Writers Talk About Writing
Fly Away Home
Wendalyn Nichols, editor of the Copyediting newsletter, offers useful tips to copy editors and anyone else who prizes clear and orderly writing. Here she tackles the question, "Why do we say a baseball player 'flied out,' not 'flew out'?"
The way children acquire language and sort out which forms are regular and which aren't is a subject that has fascinated linguists for...well, probably for as long as there have been animals called "linguists." Pity the poor child who, like mine, is born to a linguist.
I pay too close attention to the way my daughter speaks. She's beginning to push back when I correct "Me and Jade want a playdate" or "I wanna lay down." So I had to laugh when she was watching the Yankees with her father and declared that the sports announcer had made a mistake: "He said the guy flied out. But he flew out, huh, Mom?"
Oh, man, if only irregulars would stay that way. It's hard enough to teach them, and then here come the pesky exceptions.
As it happens, Stephen Pinker discusses this very verb, to fly out, in his book Words and Rules — the book I've been reading on my commute. "No mere mortal has ever flown out to center field," he notes.
Part of the reason we say flied out and not flew out is that we perceive a semantic difference between actual flight and the "verbed" noun that is a fly. Pinker offers the words lowlifes and high-sticked as examples of similar situations: a lowlife isn't a type of life, and a hockey player's high-sticking has nothing to do with the irregular verb to stick, so we don't say "a bunch of lowlives" or "He high-stuck his opponent."
But Pinker also points out that later semantic developments can't account entirely for why to fly out is a regular verb, because some verbs that are built from irregular verbs retain that irregularity in their past-tense forms, and not all new nouns become regular either: overshot, undid, superwomen, and snowmen are some of the examples he gives.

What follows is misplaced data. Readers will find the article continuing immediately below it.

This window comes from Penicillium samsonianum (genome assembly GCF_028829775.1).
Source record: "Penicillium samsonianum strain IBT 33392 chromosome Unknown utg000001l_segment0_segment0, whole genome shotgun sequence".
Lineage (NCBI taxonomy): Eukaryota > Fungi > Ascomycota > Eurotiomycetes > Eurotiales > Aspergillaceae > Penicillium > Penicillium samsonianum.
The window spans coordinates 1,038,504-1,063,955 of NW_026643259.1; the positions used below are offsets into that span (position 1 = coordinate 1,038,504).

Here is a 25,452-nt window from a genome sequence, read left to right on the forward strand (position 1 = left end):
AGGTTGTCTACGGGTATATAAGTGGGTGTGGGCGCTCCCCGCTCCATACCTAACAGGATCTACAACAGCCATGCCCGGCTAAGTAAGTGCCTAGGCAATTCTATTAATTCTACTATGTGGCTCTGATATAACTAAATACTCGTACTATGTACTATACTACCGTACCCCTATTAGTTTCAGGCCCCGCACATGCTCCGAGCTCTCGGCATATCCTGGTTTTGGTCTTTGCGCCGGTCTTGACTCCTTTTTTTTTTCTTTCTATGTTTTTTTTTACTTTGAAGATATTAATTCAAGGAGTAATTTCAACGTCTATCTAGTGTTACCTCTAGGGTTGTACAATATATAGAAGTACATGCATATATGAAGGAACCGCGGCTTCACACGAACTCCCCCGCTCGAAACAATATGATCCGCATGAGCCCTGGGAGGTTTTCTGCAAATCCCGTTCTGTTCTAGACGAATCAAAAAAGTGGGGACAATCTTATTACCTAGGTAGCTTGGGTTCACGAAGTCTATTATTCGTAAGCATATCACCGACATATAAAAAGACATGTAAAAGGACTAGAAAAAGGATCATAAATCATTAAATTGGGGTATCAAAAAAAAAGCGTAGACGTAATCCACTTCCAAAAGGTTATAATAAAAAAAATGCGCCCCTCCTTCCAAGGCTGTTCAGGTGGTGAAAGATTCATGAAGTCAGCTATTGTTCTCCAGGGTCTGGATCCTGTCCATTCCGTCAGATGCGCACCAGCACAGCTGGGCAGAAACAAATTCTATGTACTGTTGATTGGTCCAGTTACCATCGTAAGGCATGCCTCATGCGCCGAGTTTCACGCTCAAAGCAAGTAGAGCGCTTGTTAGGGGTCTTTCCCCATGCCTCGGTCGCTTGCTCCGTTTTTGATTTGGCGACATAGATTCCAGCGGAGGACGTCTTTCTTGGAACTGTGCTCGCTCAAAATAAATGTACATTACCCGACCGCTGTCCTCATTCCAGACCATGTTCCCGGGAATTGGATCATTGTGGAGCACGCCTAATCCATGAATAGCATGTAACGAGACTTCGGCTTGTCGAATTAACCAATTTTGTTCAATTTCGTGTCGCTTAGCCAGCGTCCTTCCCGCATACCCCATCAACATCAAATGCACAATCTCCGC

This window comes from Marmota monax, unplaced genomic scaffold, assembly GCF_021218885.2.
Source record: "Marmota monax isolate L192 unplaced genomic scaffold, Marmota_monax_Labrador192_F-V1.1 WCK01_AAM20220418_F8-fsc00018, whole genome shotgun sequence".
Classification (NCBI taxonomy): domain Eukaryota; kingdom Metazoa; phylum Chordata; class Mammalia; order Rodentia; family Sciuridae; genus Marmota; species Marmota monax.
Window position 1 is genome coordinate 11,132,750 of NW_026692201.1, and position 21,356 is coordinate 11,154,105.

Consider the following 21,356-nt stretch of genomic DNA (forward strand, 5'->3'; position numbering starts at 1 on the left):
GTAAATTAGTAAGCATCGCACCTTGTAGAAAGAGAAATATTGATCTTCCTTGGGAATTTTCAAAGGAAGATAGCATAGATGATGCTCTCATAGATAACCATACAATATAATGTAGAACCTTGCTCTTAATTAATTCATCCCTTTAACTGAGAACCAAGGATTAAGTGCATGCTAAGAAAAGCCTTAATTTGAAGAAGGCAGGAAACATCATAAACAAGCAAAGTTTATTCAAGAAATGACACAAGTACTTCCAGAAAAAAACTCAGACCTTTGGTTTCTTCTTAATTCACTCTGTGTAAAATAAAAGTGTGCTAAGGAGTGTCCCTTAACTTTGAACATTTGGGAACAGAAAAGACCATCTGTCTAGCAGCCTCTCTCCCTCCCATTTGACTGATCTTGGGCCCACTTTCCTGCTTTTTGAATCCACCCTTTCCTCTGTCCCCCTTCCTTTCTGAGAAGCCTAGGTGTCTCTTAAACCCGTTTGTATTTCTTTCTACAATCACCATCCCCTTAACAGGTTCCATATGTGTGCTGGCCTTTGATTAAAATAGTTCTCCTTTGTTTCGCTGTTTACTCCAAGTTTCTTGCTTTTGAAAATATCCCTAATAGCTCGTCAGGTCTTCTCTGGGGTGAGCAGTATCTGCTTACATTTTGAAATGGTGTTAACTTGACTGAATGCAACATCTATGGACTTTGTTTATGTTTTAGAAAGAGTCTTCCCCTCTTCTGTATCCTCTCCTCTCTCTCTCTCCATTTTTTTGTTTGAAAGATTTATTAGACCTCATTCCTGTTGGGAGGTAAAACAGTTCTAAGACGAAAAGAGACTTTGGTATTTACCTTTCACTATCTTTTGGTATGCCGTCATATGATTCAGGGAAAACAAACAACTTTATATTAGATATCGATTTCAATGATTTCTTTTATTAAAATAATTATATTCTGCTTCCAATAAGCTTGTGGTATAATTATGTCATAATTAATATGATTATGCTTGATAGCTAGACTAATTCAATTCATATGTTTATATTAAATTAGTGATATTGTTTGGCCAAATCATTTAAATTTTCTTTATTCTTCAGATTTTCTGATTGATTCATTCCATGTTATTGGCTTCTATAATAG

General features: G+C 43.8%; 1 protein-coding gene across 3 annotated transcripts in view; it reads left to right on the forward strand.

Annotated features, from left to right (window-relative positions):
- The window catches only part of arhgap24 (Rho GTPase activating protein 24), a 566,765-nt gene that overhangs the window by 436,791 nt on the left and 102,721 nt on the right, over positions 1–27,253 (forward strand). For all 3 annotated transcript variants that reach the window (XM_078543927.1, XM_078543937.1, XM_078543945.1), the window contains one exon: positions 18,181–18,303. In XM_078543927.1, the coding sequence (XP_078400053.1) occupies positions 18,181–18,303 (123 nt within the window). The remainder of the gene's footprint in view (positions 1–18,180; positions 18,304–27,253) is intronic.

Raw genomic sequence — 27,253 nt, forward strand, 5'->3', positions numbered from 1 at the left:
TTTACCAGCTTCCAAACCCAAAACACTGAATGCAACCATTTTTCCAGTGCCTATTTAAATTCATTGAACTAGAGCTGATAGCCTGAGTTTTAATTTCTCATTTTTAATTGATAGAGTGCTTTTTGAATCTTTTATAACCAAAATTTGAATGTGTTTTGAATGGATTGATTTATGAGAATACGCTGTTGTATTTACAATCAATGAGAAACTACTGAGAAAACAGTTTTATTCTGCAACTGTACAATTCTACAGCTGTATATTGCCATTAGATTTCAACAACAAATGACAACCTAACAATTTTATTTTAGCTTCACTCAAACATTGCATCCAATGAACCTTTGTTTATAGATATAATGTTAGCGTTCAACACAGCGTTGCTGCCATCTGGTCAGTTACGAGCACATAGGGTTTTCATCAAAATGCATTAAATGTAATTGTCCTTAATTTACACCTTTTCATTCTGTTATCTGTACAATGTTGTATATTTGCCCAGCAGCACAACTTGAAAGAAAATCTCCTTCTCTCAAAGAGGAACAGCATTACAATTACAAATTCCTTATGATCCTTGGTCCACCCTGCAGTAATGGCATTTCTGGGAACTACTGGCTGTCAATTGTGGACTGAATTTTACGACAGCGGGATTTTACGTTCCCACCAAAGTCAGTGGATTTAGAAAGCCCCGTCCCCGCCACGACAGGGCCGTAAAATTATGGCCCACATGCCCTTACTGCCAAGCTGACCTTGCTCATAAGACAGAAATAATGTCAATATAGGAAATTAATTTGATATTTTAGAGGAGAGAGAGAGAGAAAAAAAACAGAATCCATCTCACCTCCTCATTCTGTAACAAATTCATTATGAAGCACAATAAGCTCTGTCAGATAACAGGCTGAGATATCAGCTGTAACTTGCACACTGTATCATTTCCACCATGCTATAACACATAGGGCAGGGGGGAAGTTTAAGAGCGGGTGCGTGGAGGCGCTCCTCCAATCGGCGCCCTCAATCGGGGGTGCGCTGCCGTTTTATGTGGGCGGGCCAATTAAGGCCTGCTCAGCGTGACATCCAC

Instead, he says that fly underwent two separate transformations that resulted in the regular verb flied out. First, when the verb to fly became the noun a fly (in the sense of 'a ball that flies up in a high arc'), it made no sense for the entry in our mental lexicon to retain an association with the verb's irregular past tense form because nouns don't have tenses. Then, when it became a verb again, the semantic association with the newish noun fly was too strong to allow the connection with the old irregular verb form to be reestablished. Coinages take regular patterns unless a strong semantic connection to an irregular form intervenes, so we have flied out.
Try explaining that to a first grader.
Wendalyn Nichols is the editor of the Copyediting newsletter and a commissioning editor of dictionaries for Cambridge University Press. She began as a freelance researcher, writer, and editor, then became a lexicographer and editor with the Longman Group. For four years she was the editorial director of Random House Reference and Information Publishing. She lives in New York, New York with her husband and young daughter. Follow her on Twitter @WendalynNichols and @Copyediting.